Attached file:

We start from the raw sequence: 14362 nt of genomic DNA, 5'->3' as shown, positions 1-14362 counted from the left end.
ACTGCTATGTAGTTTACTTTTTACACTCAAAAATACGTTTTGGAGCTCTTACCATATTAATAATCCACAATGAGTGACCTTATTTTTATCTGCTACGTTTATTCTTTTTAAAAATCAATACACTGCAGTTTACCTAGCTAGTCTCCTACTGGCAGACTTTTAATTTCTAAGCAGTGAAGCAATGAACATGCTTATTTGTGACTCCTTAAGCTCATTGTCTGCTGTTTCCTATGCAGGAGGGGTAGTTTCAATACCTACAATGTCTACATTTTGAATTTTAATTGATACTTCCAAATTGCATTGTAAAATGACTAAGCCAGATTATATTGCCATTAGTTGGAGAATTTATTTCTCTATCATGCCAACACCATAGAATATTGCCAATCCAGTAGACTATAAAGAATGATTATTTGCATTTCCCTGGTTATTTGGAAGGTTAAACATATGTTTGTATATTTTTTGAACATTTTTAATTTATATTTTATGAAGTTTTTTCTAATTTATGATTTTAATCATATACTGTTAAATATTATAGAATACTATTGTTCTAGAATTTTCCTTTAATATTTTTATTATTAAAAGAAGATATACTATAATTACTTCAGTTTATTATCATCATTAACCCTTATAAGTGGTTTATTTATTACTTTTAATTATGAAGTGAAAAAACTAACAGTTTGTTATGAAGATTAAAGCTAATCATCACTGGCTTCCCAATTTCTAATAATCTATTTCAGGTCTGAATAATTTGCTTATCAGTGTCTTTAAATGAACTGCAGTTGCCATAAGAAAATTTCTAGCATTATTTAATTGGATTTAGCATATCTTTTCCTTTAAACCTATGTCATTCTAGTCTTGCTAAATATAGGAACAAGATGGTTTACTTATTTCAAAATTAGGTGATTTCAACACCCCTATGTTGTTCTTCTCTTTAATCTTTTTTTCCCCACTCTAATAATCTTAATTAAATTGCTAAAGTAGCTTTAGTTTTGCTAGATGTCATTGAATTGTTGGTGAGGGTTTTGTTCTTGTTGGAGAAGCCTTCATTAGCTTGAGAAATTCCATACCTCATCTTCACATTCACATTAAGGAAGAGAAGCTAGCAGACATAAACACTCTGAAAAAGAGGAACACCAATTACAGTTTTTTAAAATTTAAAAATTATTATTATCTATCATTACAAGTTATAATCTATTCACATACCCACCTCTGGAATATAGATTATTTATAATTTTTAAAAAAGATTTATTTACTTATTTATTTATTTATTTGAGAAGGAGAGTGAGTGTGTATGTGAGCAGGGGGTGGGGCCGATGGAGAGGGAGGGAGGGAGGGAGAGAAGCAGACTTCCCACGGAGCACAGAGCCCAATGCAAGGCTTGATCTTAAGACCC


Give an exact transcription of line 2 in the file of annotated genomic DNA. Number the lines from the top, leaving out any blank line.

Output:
ACTGCTATGTAGTTTACTTTTTACACTCAAAAATACGTTTTGGAGCTCTTACCATATTAATAATCCACAATGAGTGACCTTATTTTTATCTGCTACGTTTATTCTTTTTAAAAATCAATACACTGCAGTTTACCTAGCTAGTCTCCTACTGGCAGACTTTTAATTTCTAAGCAGTGAAGCAATGAACATGCTTATTTGTGACTCCTTAAGCTCATTGTCTGCTGTTTCCTATGCAGGAGGGGTAGTTTCAATACCTACAATGTCTACATTTTGAATTTTAATTGATACTTCCAAATTGCATTGTAAAATGACTAAGCCAGATTATATTGCCATTAGTTGGAGAATTTATTTCTCTATCATGCCAACACCATAGAATATTGCCAATCCAGTAGACTATAAAGAATGATTATTTGCATTTCCCTGGTTATTTGGAAGGTTAAACATATGTTTGTATATTTTTTGAACATTTTTAATTTATATTTTATGAAGTTTTTTCTAATTTATGATTTTAATCATATACTGTTAAATATTATAGAATACTATTGTTCTAGAATTTTCCTTTAATATTTTTATTATTAAAAGAAGATATACTATAATTACTTCAGTTTATTATCATCATTAACCCTTATAAGTGGTTTATTTATTACTTTTAATTATGAAGTGAAAAAACTAACAGTTTGTTATGAAGATTAAAGCTAATCATCACTGGCTTCCCAATTTCTAATAATCTATTTCAGGTCTGAATAATTTGCTTATCAGTGTCTTTAAATGAACTGCAGTTGCCATAAGAAAATTTCTAGCATTATTTAATTGGATTTAGCATATCTTTTCCTTTAAACCTATGTCATTCTAGTCTTGCTAAATATAGGAACAAGATGGTTTACTTATTTCAAAATTAGGTGATTTCAACACCCCTATGTTGTTCTTCTCTTTAATCTTTTTTTCCCCACTCTAATAATCTTAATTAAATTGCTAAAGTAGCTTTAGTTTTGCTAGATGTCATTGAATTGTTGGTGAGGGTTTTGTTCTTGTTGGAGAAGCCTTCATTAGCTTGAGAAATTCCATACCTCATCTTCACATTCACATTAAGGAAGAGAAGCTAGCAGACATAAACACTCTGAAAAAGAGGAACACCAATTACAGTTTTTTAAAATTTAAAAATTATTATTATCTATCATTACAAGTTATAATCTATTCACATACCCACCTCTGGAATATAGATTATTTATAATTTTTAAAAAAGATTTATTTACTTATTTATTTATTTATTTGAGAAGGAGAGTGAGTGTGTATGTGAGCAGGGGGTGGGGCCGATGGAGAGGGAGGGAGGGAGGGAGAGAAGCAGACTTCCCACGGAGCACAGAGCCCAATGCAAGGCTTGATCTTAAGACCC